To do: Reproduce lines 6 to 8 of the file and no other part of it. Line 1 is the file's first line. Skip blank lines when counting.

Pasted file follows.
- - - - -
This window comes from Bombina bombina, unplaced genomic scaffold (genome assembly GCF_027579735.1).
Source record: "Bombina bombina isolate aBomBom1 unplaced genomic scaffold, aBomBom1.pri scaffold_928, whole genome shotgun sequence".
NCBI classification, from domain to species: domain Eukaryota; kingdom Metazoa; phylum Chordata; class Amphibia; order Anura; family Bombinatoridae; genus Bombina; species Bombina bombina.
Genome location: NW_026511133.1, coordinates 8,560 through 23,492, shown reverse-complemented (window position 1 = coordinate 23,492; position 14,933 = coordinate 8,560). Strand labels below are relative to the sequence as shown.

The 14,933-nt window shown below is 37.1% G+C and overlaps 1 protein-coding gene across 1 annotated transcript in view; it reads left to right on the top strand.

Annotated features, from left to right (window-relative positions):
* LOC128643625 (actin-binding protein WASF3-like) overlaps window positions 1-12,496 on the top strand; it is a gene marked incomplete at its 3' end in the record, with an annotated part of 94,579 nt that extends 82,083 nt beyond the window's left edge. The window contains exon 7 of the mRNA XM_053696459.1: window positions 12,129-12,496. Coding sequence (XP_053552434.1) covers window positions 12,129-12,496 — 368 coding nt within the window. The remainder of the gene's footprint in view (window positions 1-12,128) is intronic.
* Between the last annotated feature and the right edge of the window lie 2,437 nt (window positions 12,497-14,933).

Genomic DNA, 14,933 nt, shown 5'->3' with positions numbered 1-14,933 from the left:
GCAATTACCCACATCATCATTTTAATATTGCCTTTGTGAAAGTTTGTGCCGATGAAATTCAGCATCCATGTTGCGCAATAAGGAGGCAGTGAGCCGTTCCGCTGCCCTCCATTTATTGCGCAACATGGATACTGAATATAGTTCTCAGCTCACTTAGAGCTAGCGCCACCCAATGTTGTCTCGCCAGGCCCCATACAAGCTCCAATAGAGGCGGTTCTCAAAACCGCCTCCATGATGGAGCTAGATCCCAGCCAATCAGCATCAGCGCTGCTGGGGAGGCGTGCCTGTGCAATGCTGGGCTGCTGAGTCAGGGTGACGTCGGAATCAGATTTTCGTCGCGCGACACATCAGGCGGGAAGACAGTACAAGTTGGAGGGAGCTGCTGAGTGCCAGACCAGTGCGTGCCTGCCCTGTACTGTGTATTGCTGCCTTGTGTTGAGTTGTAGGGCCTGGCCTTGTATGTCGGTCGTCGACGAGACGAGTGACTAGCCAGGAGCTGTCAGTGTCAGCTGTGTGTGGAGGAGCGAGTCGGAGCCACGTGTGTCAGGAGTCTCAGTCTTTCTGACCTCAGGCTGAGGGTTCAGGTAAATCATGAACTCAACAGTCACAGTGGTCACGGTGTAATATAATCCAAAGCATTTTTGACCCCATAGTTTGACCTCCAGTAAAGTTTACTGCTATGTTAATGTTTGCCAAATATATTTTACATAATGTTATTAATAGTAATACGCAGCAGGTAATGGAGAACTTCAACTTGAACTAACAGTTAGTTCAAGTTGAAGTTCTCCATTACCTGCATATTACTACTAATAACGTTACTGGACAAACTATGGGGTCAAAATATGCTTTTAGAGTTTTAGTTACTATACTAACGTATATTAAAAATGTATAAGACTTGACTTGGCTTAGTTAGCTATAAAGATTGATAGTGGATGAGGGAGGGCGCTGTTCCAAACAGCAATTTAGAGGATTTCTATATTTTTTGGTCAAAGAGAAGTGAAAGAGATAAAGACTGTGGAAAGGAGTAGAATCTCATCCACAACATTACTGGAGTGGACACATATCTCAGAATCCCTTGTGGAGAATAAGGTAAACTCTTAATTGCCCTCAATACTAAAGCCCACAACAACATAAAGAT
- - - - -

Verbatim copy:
Annotated features, from left to right (window-relative positions):
* LOC128643625 (actin-binding protein WASF3-like) overlaps window positions 1-12,496 on the top strand; it is a gene marked incomplete at its 3' end in the record, with an annotated part of 94,579 nt that extends 82,083 nt beyond the window's left edge. The window contains exon 7 of the mRNA XM_053696459.1: window positions 12,129-12,496. Coding sequence (XP_053552434.1) covers window positions 12,129-12,496 — 368 coding nt within the window. The remainder of the gene's footprint in view (window positions 1-12,128) is intronic.
* Between the last annotated feature and the right edge of the window lie 2,437 nt (window positions 12,497-14,933).